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Accusing behaviour

Helen E

New member
May 24, 2020
I’m new to this.
I’ve wandered around the site a little and thanks for the warm welcome!
My husband was diagnosed with Alzheimer’s 12 months ago after 2 years of MCI
I knew from the start we had a problem, he’s a proud man with a brain like a planet ( well was)
It’s early days for us and learning about some of the difficulties, I’m feeling very humble because mostly we’re good.
We are fully engaged with the Memory Clinic and all the support activities (this is amazing in Birmingham- really joined up!)
I’m reading everything! I have loving support from friends and family so yes I’m blessed
Losing things is our biggest issue. He will try to start a job and something is broken or missing. That’s when the accusations start. It’s always my lovely son in law. Something borrowed and not returned usually. He can spin the most elaborate story of where and when it was lent. Items from 40 years ago (garden roller) to a duster for his car, today. He will get on the phone and my family don’t know what to say to him. I’m learning quickly- we look together, distract, and mostly try not to argue or explain.
My husband is high functioning at the moment (except when he isn’t!) this makes it hard for me not to try reasoning in the first place but we often start to shout and that’s when his frustration sets in and he accuses me of not supporting him. This is hard when I know he’s wrong and we’re used to being truthful and trusting ( I’m not always right!)
He has told me to pack my bags and **** off, this man never swears
Any way I’m still here!
Hardest part is what to advise the kids to say
Any suggestions?


Volunteer Host
Apr 1, 2016
Hi @Helen E and welcome from me.

Your husband sounds very much like my dad used to be and we found it very difficult to deal with this stage, in some ways it’s harder than what comes later as one never knows wether it’s the rational or irrational person until something starts to slide..

You obviously have a good handle on how to deal with the accusations so I’m assuming you’ve seen the thread on compassionate communication but in case you haven’t here’s the link to it so you can share it with your son in law and other family members.

Unfortunately one person often becomes the target for these accusations (my dad picked on my eldest daughter) and the advice I was given was for the target person to avoid contact with the PWD until the obsession passes.

What to say is a hard one. What works one day may not work another. We found accepting the blame and distracting worked sometimes but it was hard to know what to say for the best when the truth was seen as a conspiracy!


Registered User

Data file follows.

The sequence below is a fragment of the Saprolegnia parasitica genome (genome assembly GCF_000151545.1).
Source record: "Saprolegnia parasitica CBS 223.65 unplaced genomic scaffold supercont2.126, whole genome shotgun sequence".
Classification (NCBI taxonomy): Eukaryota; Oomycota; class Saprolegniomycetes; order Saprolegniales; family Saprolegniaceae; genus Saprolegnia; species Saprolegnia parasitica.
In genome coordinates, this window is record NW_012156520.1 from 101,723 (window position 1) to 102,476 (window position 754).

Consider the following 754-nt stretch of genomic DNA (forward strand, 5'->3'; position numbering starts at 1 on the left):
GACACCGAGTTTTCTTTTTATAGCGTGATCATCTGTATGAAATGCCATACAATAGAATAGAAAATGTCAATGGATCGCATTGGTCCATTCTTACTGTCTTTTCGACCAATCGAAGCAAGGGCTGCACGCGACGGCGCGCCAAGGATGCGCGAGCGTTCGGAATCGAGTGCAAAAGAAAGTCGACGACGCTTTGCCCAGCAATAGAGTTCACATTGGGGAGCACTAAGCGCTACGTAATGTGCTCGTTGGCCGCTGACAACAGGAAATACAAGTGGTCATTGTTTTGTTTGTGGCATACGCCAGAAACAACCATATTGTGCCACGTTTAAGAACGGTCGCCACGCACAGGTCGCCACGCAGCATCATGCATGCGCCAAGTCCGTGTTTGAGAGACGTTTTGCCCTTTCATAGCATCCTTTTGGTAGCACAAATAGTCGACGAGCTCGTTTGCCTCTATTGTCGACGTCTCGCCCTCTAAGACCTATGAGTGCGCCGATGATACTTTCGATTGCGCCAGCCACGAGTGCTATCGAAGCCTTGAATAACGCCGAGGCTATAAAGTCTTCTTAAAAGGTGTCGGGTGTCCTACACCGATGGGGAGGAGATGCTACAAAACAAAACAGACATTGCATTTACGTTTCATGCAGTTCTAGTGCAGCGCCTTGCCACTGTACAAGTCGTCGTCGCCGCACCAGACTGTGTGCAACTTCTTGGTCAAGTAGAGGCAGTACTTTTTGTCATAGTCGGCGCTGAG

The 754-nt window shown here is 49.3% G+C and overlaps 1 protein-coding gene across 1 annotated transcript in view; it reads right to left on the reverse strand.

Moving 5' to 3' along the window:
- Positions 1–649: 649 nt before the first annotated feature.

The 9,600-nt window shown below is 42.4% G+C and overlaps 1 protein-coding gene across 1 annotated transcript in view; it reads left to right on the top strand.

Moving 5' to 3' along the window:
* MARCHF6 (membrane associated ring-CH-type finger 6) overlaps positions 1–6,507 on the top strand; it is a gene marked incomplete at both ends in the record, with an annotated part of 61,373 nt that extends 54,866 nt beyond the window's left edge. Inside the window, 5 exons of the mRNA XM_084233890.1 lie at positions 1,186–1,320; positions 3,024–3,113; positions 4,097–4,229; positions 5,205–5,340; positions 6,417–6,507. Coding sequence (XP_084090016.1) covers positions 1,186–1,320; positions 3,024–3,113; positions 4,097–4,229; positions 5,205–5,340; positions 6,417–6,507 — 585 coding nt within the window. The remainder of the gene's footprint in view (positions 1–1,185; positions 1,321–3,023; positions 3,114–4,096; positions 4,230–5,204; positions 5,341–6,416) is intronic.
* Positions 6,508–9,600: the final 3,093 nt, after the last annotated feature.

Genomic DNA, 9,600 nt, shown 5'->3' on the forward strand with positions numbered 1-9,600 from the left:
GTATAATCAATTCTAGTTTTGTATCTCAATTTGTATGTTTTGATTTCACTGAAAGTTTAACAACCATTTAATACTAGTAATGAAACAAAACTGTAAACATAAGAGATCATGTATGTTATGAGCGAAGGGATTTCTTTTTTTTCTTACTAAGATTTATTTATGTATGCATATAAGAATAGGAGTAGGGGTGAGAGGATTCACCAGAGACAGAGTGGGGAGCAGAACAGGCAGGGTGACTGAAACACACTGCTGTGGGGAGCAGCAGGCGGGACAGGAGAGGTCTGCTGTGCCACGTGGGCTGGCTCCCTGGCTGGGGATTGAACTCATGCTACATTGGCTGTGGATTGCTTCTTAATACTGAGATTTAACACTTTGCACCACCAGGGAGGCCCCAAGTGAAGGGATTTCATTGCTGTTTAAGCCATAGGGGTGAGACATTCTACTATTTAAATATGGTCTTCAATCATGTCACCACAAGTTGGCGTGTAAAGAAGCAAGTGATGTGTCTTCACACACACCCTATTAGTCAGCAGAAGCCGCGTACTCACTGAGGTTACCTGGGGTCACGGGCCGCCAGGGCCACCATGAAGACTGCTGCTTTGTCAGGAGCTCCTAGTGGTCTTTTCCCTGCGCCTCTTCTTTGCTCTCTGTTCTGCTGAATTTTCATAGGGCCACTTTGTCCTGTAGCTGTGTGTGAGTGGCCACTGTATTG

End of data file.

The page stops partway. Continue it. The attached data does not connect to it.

Oct 21, 2019
I used to be a very truthful person and proud of it. Thank goodness I have learnt the folly of that.
I use love lies or therapeutic untruths constantly and continually.

I always bump everything into the future. Example in the old days when mum said she needed to go to the optician I would tell her she went last month! Wrong!!!!
What works for me is saying ‘ you are right‘ I will ring them and make an appointment’.

Distraction works so well. I mistake a pigeon so often for a woodpecker I must be stupid.

Accepting the blame and never saying anything that implies criticism are other useful skills.

Mum went though a phase of getting her rings stolen. ( Quite a popular one with the ladies). maybe his thing with the tools is the male equivalent?

Helen E

New member
May 24, 2020
Thank you for the Liz Ayers advice. This is full of good ideas
My husband is very clever and knows when he is being tricked or condescended to but, agreeing with him is the fastest solution I’ve found so far. I hate to do this, it feels such a betrayal of our 50 years of happy bickering!
I have passed the Liz Ayers article to my son in law and have agreed some delaying tactics, we have fully involved all our grandchildren and friends as well.


Registered User
Feb 25, 2014
South coast
it feels such a betrayal of our 50 years of happy bickering!
Yes, its difficult to get your head round at first, but it gets easier with practise.

The trouble is that the Alzheimers is tricking his brain so that he really and truly thinks that the things he says are actually true and no amount of trying to convince him will work because he is sure that he remembers these things.
When someone is unable to accept reality, you have to come up with a response that will meet their need - whether this is agreement, distraction or "love lie" (also known as a therapeutic untruth), depends on what works. It is not betrayal, it is coping with the disease.

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